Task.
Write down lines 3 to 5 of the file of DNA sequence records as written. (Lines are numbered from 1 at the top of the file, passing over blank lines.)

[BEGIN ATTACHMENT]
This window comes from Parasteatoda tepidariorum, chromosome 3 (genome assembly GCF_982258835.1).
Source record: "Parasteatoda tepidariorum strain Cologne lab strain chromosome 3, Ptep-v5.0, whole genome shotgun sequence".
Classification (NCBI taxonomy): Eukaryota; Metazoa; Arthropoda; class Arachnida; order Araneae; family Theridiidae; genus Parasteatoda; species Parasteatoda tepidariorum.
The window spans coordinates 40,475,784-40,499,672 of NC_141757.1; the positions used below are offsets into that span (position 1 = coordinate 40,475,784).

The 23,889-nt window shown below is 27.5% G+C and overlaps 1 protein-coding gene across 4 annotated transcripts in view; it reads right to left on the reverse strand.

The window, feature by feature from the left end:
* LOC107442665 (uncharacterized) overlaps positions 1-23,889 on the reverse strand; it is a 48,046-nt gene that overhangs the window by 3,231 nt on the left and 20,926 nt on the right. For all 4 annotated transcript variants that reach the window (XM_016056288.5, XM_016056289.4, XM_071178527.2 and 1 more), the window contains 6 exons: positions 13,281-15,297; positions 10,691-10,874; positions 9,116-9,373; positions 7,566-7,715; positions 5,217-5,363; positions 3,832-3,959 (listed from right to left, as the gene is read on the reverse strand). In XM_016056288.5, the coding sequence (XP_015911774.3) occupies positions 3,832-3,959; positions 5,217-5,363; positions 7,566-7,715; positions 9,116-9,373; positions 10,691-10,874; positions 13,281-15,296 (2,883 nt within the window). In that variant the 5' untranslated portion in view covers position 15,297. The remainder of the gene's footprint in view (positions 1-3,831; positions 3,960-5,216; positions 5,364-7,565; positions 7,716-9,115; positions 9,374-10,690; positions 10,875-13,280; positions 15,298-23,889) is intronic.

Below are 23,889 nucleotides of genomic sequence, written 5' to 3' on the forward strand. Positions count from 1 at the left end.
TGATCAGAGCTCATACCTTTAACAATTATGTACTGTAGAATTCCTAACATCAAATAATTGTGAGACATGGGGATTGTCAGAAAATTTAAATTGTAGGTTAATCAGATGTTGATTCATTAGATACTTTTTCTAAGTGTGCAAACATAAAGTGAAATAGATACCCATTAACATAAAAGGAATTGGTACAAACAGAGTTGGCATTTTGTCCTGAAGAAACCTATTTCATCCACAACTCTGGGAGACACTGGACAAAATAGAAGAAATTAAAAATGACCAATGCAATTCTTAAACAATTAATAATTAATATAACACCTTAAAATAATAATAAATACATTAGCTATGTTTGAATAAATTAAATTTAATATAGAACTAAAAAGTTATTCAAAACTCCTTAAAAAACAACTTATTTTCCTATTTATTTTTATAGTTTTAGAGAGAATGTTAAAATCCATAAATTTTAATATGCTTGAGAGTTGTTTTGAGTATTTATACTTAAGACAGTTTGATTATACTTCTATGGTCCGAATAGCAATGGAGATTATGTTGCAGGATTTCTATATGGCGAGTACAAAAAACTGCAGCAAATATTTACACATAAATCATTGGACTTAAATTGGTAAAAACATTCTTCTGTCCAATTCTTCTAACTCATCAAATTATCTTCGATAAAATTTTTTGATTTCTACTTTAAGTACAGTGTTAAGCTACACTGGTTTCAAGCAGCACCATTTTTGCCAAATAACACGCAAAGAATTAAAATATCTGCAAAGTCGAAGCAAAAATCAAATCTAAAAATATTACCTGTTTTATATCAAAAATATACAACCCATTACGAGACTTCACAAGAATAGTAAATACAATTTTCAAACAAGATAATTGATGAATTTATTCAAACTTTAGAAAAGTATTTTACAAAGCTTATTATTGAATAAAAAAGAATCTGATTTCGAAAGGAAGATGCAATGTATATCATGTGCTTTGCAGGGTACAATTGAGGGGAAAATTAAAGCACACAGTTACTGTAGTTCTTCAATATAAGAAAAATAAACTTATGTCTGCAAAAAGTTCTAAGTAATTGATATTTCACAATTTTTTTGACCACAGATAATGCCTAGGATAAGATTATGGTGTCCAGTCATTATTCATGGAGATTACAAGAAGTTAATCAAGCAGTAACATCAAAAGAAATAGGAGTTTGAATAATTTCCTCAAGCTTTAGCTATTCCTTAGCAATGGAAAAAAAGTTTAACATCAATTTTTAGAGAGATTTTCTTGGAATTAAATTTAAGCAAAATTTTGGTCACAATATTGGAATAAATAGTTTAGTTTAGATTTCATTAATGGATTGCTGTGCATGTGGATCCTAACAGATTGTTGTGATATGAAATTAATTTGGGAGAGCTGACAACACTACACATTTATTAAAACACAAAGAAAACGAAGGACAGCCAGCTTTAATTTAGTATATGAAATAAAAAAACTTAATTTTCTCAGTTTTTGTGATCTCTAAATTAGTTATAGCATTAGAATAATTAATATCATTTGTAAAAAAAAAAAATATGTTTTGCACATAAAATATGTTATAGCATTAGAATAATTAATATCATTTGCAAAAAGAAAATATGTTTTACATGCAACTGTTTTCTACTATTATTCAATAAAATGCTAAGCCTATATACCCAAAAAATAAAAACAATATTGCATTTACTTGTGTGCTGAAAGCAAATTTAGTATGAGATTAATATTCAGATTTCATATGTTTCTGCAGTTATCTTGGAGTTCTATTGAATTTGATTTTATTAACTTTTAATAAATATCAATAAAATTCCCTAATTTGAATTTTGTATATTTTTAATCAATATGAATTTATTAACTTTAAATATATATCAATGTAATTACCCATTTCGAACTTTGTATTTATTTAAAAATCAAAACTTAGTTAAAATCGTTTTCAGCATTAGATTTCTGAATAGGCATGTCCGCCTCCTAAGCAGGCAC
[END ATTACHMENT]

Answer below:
Classification (NCBI taxonomy): Eukaryota; Metazoa; Arthropoda; class Arachnida; order Araneae; family Theridiidae; genus Parasteatoda; species Parasteatoda tepidariorum.
The window spans coordinates 40,475,784-40,499,672 of NC_141757.1; the positions used below are offsets into that span (position 1 = coordinate 40,475,784).

The 23,889-nt window shown below is 27.5% G+C and overlaps 1 protein-coding gene across 4 annotated transcripts in view; it reads right to left on the reverse strand.